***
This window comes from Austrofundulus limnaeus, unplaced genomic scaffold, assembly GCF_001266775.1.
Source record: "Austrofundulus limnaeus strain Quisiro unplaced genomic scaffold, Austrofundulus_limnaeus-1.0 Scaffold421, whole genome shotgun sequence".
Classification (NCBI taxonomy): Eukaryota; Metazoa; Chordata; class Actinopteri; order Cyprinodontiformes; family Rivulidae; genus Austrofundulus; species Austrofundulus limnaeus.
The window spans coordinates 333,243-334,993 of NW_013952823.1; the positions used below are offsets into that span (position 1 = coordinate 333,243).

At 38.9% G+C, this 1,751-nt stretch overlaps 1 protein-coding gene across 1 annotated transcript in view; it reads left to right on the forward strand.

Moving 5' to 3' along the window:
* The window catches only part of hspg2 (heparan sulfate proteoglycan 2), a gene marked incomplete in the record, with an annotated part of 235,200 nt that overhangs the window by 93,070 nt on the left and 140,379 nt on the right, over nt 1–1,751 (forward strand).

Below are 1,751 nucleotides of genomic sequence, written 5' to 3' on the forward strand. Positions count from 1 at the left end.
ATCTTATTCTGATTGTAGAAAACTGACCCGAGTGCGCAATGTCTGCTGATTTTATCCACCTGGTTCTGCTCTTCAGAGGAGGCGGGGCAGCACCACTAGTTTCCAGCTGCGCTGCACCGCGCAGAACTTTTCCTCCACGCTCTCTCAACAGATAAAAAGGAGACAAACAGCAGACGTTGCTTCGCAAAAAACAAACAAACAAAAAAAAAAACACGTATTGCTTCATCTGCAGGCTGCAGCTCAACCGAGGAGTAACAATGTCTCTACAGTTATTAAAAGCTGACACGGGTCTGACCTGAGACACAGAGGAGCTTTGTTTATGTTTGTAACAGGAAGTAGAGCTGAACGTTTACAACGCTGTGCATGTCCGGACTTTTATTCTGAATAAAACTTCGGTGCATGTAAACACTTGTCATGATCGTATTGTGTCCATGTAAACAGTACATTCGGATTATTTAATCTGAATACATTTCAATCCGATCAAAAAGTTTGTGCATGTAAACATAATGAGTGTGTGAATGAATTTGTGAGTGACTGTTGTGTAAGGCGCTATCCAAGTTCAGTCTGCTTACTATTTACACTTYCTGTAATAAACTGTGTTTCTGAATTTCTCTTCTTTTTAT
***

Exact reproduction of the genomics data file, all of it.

This window comes from Austrofundulus limnaeus, unplaced genomic scaffold, assembly GCF_001266775.1.
Source record: "Austrofundulus limnaeus strain Quisiro unplaced genomic scaffold, Austrofundulus_limnaeus-1.0 Scaffold421, whole genome shotgun sequence".
Classification (NCBI taxonomy): Eukaryota; Metazoa; Chordata; class Actinopteri; order Cyprinodontiformes; family Rivulidae; genus Austrofundulus; species Austrofundulus limnaeus.
The window spans coordinates 333,243-334,993 of NW_013952823.1; the positions used below are offsets into that span (position 1 = coordinate 333,243).

At 38.9% G+C, this 1,751-nt stretch overlaps 1 protein-coding gene across 1 annotated transcript in view; it reads left to right on the forward strand.

Moving 5' to 3' along the window:
* The window catches only part of hspg2 (heparan sulfate proteoglycan 2), a gene marked incomplete in the record, with an annotated part of 235,200 nt that overhangs the window by 93,070 nt on the left and 140,379 nt on the right, over nt 1–1,751 (forward strand).

Below are 1,751 nucleotides of genomic sequence, written 5' to 3' on the forward strand. Positions count from 1 at the left end.
ATCTTATTCTGATTGTAGAAAACTGACCCGAGTGCGCAATGTCTGCTGATTTTATCCACCTGGTTCTGCTCTTCAGAGGAGGCGGGGCAGCACCACTAGTTTCCAGCTGCGCTGCACCGCGCAGAACTTTTCCTCCACGCTCTCTCAACAGATAAAAAGGAGACAAACAGCAGACGTTGCTTCGCAAAAAACAAACAAACAAAAAAAAAAACACGTATTGCTTCATCTGCAGGCTGCAGCTCAACCGAGGAGTAACAATGTCTCTACAGTTATTAAAAGCTGACACGGGTCTGACCTGAGACACAGAGGAGCTTTGTTTATGTTTGTAACAGGAAGTAGAGCTGAACGTTTACAACGCTGTGCATGTCCGGACTTTTATTCTGAATAAAACTTCGGTGCATGTAAACACTTGTCATGATCGTATTGTGTCCATGTAAACAGTACATTCGGATTATTTAATCTGAATACATTTCAATCCGATCAAAAAGTTTGTGCATGTAAACATAATGAGTGTGTGAATGAATTTGTGAGTGACTGTTGTGTAAGGCGCTATCCAAGTTCAGTCTGCTTACTATTTACACTTYCTGTAATAAACTGTGTTTCTGAATTTCTCTTCTTTTTAT